Where do voluntary organisations get their money from?
- In 2017/18, voluntary organisations generated a total of £53.5bn. This money was received in a variety of ways and from a range of sources.
- The public remains the largest source of income for the sector. In 2017/18, voluntary organisations received £25.4bn from the public; almost half (47%) of the sector’s total income. This includes voluntary income such as donations and legacies as well as income earned in a range of ways including through charity shops or membership fees.
- The second largest income source is money from government, which makes 29% of total income. This includes income gained through funding, trading and paying for contracted services.
- Other sources of income include money from the voluntary sector including trusts and foundations (10%), investments (8%), the private sector (5%), and the National Lottery (1%). These proportions remain unchanged from the last year.
Money from the public remains the largest source of income for voluntary organisations
- Between 2016/17 and 2017/18, money received from the public increased by 4% from £24.4bn to £25.4bn. This is largely due to a notable increase in legacy income which has gone up by 19% while income from donations has remained almost unchanged.
- Investment income fell by 6% compared to the previous year and stood at £4.1bn, the first decrease since 2009/10. However, it is still higher than the amount of investment income in 2015/16 (£3.7bn).
- Income received from government, National Lottery, the voluntary sector and the private sector has remained relatively steady since last year, with income received from government increasing by 2% and voluntary sector increasing by 3%.
Both income from the public and government increased, with income from the public growing most
- There are three ways in which voluntary organisations can generate money. Income can be:
- voluntary which includes donations, grants or sponsorship
- earned which includes income generated through contracts, membership fees or charity shops but also fundraising activities like bake sales or raffles
- from investments.
- The sectors income is mostly made up of earned (47%) and voluntary income (45%). Income from investments made up the smallest proportion of total income.
- Earned income has increased slightly by 1% since 2016/17, while voluntary income has seen a notable increase of 5%. This is largely due to increases in legacies (19%) and government grants (8%), however, super-major organisations have seen by far the biggest growth in these areas.
The sector’s income is mostly made up of earned and voluntary income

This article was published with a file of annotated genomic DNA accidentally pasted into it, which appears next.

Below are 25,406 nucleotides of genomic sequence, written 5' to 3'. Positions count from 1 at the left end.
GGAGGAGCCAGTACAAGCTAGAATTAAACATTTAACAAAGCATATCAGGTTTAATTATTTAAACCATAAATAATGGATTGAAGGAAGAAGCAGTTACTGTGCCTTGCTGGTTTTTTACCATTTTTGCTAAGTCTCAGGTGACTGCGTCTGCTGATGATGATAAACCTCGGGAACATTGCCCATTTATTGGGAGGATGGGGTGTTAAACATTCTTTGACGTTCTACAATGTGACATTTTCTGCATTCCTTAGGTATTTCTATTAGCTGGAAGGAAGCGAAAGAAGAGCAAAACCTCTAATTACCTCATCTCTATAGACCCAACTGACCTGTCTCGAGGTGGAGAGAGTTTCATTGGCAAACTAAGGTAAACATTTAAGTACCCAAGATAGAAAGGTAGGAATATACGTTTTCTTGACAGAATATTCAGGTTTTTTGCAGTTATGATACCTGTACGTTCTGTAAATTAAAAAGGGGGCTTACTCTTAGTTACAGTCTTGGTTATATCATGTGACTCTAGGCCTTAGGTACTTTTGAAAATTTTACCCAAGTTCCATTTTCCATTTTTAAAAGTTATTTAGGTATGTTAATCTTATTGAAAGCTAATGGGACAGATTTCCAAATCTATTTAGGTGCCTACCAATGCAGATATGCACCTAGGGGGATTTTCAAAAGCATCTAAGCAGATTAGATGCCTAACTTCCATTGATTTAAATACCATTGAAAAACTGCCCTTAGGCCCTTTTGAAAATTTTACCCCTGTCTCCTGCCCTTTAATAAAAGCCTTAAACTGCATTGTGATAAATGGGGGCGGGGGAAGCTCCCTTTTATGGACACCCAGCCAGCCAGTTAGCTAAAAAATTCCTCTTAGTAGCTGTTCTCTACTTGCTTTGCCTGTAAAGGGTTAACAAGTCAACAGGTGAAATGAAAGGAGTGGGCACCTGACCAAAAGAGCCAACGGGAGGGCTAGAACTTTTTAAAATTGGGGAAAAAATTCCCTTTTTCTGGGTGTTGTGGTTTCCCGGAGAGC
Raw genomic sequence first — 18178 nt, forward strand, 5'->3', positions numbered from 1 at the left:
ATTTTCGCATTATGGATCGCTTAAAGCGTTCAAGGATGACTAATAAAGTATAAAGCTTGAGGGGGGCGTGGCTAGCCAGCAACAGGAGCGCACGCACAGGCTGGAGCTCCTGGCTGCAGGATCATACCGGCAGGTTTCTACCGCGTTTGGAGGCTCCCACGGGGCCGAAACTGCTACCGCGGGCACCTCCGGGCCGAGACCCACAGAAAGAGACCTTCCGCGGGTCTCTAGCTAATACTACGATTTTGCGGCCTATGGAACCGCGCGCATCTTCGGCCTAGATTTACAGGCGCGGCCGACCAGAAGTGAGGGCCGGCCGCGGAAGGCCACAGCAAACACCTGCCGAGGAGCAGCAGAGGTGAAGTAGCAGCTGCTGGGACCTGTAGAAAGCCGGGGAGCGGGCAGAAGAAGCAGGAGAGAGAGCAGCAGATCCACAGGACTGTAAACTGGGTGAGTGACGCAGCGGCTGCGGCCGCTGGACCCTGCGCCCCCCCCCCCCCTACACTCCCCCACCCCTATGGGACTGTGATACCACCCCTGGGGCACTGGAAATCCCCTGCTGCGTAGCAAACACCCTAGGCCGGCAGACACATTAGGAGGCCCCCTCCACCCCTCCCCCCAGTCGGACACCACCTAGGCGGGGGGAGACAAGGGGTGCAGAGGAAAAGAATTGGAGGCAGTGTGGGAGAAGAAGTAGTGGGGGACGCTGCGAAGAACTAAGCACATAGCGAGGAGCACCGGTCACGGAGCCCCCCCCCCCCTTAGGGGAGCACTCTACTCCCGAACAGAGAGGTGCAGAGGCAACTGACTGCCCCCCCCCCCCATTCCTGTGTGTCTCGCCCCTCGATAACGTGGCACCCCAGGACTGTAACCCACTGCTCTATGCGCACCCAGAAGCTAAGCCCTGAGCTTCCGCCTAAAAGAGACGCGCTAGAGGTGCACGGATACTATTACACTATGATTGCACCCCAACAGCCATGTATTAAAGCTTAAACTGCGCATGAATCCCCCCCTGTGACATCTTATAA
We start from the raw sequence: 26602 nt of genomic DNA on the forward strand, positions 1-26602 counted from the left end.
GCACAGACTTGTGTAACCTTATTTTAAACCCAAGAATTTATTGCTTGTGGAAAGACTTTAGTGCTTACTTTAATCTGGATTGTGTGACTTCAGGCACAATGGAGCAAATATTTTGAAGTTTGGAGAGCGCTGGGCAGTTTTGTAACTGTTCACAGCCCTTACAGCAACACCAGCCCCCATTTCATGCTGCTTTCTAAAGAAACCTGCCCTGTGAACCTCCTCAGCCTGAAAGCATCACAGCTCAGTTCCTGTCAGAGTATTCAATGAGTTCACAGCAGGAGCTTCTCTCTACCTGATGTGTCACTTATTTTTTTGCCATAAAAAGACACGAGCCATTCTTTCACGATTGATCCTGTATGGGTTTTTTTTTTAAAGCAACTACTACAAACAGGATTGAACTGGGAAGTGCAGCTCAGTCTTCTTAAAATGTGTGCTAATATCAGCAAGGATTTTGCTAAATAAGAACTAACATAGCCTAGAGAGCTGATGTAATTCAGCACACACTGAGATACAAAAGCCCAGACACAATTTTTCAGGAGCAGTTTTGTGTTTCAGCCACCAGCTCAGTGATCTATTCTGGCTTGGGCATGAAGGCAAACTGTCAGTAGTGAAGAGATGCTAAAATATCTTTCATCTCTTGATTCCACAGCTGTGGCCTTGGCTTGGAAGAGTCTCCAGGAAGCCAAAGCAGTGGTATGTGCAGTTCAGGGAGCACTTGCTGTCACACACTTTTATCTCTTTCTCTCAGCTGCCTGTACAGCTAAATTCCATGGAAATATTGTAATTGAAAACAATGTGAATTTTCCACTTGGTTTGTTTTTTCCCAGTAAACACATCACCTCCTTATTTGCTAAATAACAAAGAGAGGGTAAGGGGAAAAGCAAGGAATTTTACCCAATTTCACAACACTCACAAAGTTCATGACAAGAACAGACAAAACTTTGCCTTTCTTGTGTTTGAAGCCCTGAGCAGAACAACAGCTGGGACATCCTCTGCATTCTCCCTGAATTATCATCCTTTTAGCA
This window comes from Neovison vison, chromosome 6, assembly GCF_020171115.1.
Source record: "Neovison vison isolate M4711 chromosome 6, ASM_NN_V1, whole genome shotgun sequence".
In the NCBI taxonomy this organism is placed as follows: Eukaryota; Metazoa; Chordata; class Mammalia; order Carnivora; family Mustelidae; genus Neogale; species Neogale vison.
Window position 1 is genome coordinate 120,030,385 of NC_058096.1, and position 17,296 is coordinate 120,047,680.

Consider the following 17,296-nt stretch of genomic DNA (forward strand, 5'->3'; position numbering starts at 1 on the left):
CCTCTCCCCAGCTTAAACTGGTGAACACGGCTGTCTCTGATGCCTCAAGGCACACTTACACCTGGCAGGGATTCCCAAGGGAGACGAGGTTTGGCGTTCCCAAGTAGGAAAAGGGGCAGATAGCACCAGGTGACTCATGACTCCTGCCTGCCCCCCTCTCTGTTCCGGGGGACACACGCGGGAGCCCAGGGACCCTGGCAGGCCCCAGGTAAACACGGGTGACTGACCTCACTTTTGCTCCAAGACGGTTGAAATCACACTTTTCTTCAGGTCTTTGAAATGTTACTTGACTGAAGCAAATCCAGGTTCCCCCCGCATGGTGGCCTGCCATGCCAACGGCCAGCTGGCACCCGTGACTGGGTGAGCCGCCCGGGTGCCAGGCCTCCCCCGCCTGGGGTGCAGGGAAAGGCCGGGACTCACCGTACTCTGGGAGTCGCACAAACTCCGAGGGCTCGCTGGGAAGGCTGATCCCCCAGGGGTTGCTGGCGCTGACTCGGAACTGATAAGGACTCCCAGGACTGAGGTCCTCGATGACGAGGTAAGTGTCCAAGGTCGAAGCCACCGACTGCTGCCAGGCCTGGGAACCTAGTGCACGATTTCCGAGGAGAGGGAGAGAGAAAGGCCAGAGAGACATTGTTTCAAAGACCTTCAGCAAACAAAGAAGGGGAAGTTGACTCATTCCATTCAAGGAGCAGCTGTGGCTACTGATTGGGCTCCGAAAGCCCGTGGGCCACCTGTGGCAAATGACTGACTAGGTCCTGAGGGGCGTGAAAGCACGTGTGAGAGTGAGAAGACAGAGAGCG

- Micro and small organisations are more likely to get money from the public than other organisations. In 2017/18, over half (58%) of micro and small organisations’ total income came from the public, compared to 45–49% for organisations of other sizes.
- Larger organisations are more likely to receive money from government. Major organisations reported the highest proportion of government income, making up over a third (36%) of their total income. Similarly, government income also made up 29% of large organisations’ and 27% of super-major organisations’ total income.
- Super-major organisations get the highest proportion of income from the voluntary sector. Voluntary sector income made up 16% of super-major organisations total income compared to other organisations which received 7–9%.
Micro and small organisations receive a larger proportion of income from the public than other organisations
- Income from the public made up more than half of income for ten out of 18 subsectors and more than two-thirds of income for environmental organisations (71%) and parent-teacher associations (67%).
- Income from government made up almost half of total income for organisations working in employment and training organisations (49%), law and advocacy (46%) and social services (44%).
- International organisations, on the other hand, are more evenly split. They receive around a third of their total income from the public (32%), the government (30%) and the voluntary sector (29%).
- Grant-making foundations and research organisations received a higher proportion of their total income from investments (27% and 20% respectively) than other organisations (1—14%).
Income from the public makes up more than two-thirds of income for environmental organisations and parent-teacher associations
Majority funding source
- Income sources can also be explored by looking at the majority funding source for individual organisations. We define majority funding source as more than 50% of all income for an organisation coming from one single source.
- Almost half (49%) of all voluntary organisations receive more than 50% of their income from the public. Government is the majority income source for only 8% of organisations.
- Donations are the majority income source for 17% of all organisations, the same proportion as providing services to the public. Trading with the public is the majority income source for 9% of organisations.
- About one fifth (18%) of organisations do not have a majority income source.
The majority of funding for more than half of all voluntary organisations comes from the public
More data and research
Links and resources
Notes and definitions
Voluntary sector income can be broken down and analysed in different ways.
- There are two main types of voluntary sector income: earned income and voluntary income.
- These income types come from five main sources: individuals, government, the voluntary sector, the private sector and the National Lottery.
- In addition, there is investment income, generated from investments and cash balances.